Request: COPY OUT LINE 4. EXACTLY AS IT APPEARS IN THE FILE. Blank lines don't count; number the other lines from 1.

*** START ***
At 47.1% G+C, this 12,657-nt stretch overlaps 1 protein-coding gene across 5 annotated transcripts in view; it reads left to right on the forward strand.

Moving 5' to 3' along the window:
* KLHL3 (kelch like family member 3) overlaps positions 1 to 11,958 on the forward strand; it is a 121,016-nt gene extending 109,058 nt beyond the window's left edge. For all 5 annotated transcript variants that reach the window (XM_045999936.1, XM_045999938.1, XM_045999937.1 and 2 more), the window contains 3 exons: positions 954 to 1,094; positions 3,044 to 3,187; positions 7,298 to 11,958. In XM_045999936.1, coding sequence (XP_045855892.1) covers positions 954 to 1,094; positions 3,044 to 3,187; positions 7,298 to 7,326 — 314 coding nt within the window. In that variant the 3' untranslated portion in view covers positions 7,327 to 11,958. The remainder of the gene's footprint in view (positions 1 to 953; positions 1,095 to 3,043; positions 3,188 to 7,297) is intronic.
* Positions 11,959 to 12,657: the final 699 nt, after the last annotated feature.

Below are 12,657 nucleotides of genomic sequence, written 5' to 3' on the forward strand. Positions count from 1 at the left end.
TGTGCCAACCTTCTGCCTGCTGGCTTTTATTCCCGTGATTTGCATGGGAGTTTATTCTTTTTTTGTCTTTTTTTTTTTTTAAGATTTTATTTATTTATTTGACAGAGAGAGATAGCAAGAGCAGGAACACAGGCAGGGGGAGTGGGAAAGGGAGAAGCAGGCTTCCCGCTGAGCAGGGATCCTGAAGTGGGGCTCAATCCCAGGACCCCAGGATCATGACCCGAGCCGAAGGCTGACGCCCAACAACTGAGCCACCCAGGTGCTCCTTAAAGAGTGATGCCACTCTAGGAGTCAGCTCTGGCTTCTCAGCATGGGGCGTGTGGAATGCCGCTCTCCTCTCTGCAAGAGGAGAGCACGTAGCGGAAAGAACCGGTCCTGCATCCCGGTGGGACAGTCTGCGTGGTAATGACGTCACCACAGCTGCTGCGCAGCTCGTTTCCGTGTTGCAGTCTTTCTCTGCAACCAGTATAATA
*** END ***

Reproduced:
* Positions 11,959 to 12,657: the final 699 nt, after the last annotated feature.